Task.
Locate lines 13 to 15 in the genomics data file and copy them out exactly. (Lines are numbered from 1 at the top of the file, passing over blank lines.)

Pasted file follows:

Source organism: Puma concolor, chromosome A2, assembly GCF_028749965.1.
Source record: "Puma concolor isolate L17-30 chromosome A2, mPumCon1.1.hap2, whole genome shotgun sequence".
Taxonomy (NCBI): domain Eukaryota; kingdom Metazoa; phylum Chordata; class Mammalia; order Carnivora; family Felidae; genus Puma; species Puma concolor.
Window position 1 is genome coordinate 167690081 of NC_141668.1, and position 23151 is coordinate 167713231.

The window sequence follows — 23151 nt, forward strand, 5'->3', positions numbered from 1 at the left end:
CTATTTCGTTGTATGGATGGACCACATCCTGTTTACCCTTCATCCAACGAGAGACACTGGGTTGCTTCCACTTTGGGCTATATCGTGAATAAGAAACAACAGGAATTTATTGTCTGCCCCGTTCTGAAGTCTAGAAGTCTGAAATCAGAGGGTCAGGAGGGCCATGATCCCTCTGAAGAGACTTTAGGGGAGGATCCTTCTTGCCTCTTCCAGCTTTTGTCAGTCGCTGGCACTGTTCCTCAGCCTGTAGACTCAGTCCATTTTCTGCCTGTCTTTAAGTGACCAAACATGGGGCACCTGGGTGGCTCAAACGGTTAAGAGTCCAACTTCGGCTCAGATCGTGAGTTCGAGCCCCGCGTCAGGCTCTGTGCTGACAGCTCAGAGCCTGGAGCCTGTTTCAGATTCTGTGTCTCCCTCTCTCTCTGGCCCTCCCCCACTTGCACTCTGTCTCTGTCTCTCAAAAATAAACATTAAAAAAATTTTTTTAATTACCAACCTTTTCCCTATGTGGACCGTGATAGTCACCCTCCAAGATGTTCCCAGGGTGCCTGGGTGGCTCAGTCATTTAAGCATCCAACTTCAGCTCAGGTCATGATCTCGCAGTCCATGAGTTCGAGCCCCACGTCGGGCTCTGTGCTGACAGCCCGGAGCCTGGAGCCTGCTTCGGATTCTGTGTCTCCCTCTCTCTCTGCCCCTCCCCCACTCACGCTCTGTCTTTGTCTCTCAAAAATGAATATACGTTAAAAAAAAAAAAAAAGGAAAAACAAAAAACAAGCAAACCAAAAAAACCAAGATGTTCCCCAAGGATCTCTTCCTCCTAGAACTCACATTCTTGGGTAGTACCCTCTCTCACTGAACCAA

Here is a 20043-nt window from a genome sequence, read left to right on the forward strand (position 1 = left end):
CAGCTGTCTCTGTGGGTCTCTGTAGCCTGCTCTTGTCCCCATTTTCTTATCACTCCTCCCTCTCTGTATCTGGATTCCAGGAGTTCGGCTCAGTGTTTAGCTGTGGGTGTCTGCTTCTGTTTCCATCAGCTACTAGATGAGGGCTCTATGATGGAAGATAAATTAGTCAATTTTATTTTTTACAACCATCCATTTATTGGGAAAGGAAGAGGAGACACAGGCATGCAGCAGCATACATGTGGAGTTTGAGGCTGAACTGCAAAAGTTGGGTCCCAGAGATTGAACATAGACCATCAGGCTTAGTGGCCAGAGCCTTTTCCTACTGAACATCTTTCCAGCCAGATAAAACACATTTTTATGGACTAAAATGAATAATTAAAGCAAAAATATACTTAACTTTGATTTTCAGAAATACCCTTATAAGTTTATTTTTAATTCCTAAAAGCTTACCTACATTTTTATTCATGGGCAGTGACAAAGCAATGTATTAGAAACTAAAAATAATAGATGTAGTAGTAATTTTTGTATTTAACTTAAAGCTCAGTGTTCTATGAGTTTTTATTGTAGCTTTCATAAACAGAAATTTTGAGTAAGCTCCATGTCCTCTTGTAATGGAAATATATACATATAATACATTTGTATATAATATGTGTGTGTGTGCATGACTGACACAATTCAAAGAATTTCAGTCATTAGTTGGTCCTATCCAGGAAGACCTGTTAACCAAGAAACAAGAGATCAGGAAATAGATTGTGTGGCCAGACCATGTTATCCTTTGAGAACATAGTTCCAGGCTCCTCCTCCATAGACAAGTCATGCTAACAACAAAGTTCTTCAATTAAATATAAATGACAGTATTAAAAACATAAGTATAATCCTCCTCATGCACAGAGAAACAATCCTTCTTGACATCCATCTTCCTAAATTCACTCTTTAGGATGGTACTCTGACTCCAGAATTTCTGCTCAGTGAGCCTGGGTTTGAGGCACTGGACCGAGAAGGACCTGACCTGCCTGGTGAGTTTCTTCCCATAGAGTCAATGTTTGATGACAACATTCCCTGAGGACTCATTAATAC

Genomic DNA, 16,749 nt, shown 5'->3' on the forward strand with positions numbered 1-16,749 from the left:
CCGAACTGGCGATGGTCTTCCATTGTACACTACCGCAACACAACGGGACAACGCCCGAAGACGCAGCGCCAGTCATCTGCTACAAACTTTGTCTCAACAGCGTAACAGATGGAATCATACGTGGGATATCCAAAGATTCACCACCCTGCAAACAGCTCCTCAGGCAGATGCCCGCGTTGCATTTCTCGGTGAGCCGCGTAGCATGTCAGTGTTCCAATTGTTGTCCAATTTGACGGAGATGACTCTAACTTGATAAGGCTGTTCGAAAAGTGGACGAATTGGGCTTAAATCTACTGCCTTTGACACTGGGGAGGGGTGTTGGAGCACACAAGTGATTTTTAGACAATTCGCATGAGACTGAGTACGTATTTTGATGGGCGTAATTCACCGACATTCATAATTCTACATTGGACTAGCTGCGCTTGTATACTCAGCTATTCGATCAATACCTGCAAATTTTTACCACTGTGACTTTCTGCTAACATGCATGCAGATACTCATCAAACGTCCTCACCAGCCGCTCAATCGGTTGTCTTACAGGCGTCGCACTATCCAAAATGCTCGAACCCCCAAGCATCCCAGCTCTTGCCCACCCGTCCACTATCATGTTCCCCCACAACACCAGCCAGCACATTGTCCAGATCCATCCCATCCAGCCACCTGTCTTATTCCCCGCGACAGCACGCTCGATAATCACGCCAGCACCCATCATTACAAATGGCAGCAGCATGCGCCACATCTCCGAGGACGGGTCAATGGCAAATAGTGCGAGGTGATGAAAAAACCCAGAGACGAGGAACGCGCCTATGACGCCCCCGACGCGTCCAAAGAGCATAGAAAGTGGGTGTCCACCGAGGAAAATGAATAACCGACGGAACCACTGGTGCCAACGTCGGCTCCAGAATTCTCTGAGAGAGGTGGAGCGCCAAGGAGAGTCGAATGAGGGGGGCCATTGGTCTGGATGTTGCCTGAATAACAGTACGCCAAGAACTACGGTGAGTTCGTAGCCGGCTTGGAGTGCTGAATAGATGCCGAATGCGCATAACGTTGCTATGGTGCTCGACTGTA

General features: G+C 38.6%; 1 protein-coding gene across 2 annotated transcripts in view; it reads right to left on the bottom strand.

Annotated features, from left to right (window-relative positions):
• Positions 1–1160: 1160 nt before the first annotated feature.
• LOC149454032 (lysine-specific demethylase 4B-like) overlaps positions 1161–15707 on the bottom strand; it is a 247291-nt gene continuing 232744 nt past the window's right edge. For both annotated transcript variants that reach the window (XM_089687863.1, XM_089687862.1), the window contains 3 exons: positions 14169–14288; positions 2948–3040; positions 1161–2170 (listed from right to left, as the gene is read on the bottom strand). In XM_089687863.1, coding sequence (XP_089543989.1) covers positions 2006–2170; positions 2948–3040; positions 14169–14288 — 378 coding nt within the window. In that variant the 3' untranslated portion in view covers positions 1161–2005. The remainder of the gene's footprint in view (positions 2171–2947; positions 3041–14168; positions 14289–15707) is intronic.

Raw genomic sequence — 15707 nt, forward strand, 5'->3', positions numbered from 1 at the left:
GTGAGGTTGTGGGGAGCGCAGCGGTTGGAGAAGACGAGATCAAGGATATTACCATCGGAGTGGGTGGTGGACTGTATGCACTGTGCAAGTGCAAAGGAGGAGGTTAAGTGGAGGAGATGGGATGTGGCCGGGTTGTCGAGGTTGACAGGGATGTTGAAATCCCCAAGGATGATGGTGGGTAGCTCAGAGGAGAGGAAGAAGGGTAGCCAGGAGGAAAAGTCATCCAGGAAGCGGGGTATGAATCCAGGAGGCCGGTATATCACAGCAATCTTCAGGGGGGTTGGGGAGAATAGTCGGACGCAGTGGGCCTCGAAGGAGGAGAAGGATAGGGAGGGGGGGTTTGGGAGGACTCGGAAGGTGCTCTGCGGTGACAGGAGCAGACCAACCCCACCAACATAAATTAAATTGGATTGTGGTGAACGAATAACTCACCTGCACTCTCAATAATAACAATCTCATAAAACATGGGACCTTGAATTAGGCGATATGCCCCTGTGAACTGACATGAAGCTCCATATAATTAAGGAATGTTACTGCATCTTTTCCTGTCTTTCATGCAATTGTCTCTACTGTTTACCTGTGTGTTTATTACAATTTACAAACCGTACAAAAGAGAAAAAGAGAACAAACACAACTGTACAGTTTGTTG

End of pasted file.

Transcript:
• Positions 1–1160: 1160 nt before the first annotated feature.
• LOC149454032 (lysine-specific demethylase 4B-like) overlaps positions 1161–15707 on the bottom strand; it is a 247291-nt gene continuing 232744 nt past the window's right edge. For both annotated transcript variants that reach the window (XM_089687863.1, XM_089687862.1), the window contains 3 exons: positions 14169–14288; positions 2948–3040; positions 1161–2170 (listed from right to left, as the gene is read on the bottom strand). In XM_089687863.1, coding sequence (XP_089543989.1) covers positions 2006–2170; positions 2948–3040; positions 14169–14288 — 378 coding nt within the window. In that variant the 3' untranslated portion in view covers positions 1161–2005. The remainder of the gene's footprint in view (positions 2171–2947; positions 3041–14168; positions 14289–15707) is intronic.

Raw genomic sequence — 15707 nt, forward strand, 5'->3', positions numbered from 1 at the left: